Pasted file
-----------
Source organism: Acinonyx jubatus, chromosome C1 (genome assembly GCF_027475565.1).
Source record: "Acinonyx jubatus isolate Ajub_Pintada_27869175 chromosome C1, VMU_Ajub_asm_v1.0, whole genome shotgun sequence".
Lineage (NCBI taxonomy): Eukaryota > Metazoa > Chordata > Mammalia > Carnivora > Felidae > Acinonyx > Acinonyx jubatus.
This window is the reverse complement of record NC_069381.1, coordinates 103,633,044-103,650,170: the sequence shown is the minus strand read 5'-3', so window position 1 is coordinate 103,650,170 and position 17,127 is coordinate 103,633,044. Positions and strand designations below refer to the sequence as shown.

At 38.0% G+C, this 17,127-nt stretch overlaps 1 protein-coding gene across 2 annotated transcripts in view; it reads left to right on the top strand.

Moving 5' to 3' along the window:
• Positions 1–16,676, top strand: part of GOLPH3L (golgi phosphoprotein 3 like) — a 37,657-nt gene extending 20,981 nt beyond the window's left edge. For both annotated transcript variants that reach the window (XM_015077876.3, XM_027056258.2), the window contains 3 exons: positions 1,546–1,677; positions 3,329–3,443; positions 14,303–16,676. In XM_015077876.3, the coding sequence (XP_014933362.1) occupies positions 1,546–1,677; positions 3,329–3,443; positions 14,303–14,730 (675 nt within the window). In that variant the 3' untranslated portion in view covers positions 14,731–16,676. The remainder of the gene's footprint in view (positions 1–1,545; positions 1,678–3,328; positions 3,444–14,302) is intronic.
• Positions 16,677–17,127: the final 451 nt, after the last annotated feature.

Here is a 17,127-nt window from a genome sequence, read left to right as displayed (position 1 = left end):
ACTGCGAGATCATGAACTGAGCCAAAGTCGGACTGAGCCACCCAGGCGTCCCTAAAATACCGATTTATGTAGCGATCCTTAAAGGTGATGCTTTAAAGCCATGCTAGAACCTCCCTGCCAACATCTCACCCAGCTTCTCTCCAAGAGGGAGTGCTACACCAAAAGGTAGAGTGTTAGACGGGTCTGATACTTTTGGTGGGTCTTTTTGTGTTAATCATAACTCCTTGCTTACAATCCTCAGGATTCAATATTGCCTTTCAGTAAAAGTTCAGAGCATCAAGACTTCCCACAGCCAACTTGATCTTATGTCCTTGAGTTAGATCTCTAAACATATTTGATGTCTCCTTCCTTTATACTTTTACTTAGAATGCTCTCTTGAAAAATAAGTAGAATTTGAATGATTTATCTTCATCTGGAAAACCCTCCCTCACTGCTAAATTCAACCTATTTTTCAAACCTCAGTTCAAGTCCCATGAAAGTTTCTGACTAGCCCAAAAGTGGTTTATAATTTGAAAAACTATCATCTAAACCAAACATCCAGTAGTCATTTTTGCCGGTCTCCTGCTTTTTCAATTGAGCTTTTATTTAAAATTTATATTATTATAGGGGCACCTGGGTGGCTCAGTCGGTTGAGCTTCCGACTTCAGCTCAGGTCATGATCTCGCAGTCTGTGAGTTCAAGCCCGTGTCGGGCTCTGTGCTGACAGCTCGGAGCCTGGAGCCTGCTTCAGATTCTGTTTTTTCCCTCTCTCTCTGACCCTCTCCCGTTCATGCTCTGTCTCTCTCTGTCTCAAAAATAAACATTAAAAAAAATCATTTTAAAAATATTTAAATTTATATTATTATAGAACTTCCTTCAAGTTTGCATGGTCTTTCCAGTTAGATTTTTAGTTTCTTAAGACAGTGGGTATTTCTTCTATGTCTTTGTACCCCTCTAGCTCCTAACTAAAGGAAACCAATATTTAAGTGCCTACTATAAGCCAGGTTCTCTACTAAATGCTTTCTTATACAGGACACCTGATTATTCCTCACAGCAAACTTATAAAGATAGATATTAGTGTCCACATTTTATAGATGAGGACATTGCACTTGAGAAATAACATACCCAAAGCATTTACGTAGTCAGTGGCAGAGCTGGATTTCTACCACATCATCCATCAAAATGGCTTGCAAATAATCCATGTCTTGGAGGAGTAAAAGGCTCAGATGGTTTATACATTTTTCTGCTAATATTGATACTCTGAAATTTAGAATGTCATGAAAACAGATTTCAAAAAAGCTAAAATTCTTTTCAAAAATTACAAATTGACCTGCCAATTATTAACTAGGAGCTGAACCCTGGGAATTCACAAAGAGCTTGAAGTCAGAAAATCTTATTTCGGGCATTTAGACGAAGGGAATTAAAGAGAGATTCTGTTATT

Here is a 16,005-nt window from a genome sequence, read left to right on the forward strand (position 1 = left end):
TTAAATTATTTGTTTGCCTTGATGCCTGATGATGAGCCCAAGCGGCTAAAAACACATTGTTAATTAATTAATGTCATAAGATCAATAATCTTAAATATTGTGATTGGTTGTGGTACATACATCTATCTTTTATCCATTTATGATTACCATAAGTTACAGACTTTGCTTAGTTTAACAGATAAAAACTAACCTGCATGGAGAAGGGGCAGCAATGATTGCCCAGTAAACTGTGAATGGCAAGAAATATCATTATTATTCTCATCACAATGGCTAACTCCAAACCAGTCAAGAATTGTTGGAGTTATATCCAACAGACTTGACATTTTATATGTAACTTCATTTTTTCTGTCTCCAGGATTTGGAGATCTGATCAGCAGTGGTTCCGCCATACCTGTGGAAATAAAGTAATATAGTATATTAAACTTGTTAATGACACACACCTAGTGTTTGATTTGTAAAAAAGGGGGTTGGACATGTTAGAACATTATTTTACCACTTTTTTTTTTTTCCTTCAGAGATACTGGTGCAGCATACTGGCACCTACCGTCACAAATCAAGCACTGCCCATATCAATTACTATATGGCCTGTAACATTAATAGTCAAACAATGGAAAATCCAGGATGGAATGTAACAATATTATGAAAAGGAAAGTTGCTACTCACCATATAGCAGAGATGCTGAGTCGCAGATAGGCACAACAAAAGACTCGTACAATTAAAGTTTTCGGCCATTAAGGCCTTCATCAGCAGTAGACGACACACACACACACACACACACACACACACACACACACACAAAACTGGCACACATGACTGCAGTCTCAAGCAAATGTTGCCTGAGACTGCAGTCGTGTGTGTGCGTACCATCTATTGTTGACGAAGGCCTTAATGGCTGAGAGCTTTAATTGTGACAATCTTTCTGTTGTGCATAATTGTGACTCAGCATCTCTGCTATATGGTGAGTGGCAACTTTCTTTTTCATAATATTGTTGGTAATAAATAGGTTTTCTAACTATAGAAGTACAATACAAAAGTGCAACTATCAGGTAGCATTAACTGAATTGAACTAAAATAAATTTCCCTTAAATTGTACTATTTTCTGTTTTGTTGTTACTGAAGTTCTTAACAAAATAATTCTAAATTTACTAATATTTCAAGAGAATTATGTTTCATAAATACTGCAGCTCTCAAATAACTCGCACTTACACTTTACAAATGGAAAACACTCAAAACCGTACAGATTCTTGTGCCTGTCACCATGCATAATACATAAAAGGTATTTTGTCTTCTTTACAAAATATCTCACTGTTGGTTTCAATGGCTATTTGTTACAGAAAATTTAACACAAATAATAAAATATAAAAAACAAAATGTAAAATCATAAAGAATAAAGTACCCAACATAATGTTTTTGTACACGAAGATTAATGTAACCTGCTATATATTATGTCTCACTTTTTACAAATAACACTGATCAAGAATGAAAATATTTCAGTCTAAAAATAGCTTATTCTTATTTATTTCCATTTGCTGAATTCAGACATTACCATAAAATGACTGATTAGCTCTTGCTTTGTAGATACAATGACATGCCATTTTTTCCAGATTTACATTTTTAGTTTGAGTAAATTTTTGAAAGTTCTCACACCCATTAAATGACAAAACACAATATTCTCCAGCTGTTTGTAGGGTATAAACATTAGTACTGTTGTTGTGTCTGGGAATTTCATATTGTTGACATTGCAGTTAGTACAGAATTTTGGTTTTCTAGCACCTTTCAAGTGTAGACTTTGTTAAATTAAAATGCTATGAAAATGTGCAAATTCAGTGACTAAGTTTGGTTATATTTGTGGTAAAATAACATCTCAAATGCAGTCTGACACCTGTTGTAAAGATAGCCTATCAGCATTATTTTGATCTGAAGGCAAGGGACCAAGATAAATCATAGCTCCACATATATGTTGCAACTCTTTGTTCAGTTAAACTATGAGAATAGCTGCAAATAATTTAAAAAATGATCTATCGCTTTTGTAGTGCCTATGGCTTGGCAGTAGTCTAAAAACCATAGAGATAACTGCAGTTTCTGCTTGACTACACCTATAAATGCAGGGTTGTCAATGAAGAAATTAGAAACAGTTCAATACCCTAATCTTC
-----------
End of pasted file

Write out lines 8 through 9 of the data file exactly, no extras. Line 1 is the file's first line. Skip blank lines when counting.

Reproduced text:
• Positions 16,677–17,127: the final 451 nt, after the last annotated feature.

Here is a 17,127-nt window from a genome sequence, read left to right as displayed (position 1 = left end):